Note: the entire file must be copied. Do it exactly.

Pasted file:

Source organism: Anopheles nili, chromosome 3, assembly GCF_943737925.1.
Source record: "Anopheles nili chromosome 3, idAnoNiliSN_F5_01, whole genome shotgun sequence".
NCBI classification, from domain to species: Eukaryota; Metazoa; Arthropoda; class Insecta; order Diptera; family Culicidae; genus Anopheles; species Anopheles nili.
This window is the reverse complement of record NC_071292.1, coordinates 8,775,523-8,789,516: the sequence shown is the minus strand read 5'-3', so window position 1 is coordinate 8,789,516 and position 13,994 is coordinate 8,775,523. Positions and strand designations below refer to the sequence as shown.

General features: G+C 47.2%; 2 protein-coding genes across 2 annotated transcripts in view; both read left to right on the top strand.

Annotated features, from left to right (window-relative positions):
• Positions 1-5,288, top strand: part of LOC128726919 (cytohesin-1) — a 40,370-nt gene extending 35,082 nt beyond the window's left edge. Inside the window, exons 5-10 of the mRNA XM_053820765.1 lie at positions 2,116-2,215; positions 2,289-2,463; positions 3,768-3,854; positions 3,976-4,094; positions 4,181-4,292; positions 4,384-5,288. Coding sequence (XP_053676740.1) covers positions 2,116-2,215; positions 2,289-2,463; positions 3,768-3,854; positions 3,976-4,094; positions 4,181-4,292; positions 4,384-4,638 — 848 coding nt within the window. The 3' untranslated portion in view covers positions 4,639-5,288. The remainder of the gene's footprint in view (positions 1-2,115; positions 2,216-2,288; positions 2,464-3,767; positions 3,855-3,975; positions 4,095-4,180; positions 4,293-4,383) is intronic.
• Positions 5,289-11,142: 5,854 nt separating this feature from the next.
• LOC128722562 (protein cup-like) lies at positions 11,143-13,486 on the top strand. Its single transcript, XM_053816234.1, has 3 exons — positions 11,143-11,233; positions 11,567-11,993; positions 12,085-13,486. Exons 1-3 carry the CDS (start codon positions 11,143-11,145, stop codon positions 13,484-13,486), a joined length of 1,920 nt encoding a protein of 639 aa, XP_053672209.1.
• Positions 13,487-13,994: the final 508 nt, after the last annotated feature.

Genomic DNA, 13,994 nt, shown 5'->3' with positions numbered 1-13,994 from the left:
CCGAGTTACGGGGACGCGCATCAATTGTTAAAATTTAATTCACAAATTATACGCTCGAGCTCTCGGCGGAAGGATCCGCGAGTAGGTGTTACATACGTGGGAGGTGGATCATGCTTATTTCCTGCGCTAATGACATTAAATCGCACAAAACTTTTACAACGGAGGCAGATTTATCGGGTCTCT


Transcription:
Source organism: Anopheles nili, chromosome 3, assembly GCF_943737925.1.
Source record: "Anopheles nili chromosome 3, idAnoNiliSN_F5_01, whole genome shotgun sequence".
NCBI classification, from domain to species: Eukaryota; Metazoa; Arthropoda; class Insecta; order Diptera; family Culicidae; genus Anopheles; species Anopheles nili.
This window is the reverse complement of record NC_071292.1, coordinates 8,775,523-8,789,516: the sequence shown is the minus strand read 5'-3', so window position 1 is coordinate 8,789,516 and position 13,994 is coordinate 8,775,523. Positions and strand designations below refer to the sequence as shown.

General features: G+C 47.2%; 2 protein-coding genes across 2 annotated transcripts in view; both read left to right on the top strand.

Annotated features, from left to right (window-relative positions):
• Positions 1-5,288, top strand: part of LOC128726919 (cytohesin-1) — a 40,370-nt gene extending 35,082 nt beyond the window's left edge. Inside the window, exons 5-10 of the mRNA XM_053820765.1 lie at positions 2,116-2,215; positions 2,289-2,463; positions 3,768-3,854; positions 3,976-4,094; positions 4,181-4,292; positions 4,384-5,288. Coding sequence (XP_053676740.1) covers positions 2,116-2,215; positions 2,289-2,463; positions 3,768-3,854; positions 3,976-4,094; positions 4,181-4,292; positions 4,384-4,638 — 848 coding nt within the window. The 3' untranslated portion in view covers positions 4,639-5,288. The remainder of the gene's footprint in view (positions 1-2,115; positions 2,216-2,288; positions 2,464-3,767; positions 3,855-3,975; positions 4,095-4,180; positions 4,293-4,383) is intronic.
• Positions 5,289-11,142: 5,854 nt separating this feature from the next.
• LOC128722562 (protein cup-like) lies at positions 11,143-13,486 on the top strand. Its single transcript, XM_053816234.1, has 3 exons — positions 11,143-11,233; positions 11,567-11,993; positions 12,085-13,486. Exons 1-3 carry the CDS (start codon positions 11,143-11,145, stop codon positions 13,484-13,486), a joined length of 1,920 nt encoding a protein of 639 aa, XP_053672209.1.
• Positions 13,487-13,994: the final 508 nt, after the last annotated feature.

Genomic DNA, 13,994 nt, shown 5'->3' with positions numbered 1-13,994 from the left:
CCGAGTTACGGGGACGCGCATCAATTGTTAAAATTTAATTCACAAATTATACGCTCGAGCTCTCGGCGGAAGGATCCGCGAGTAGGTGTTACATACGTGGGAGGTGGATCATGCTTATTTCCTGCGCTAATGACATTAAATCGCACAAAACTTTTACAACGGAGGCAGATTTATCGGGTCTCT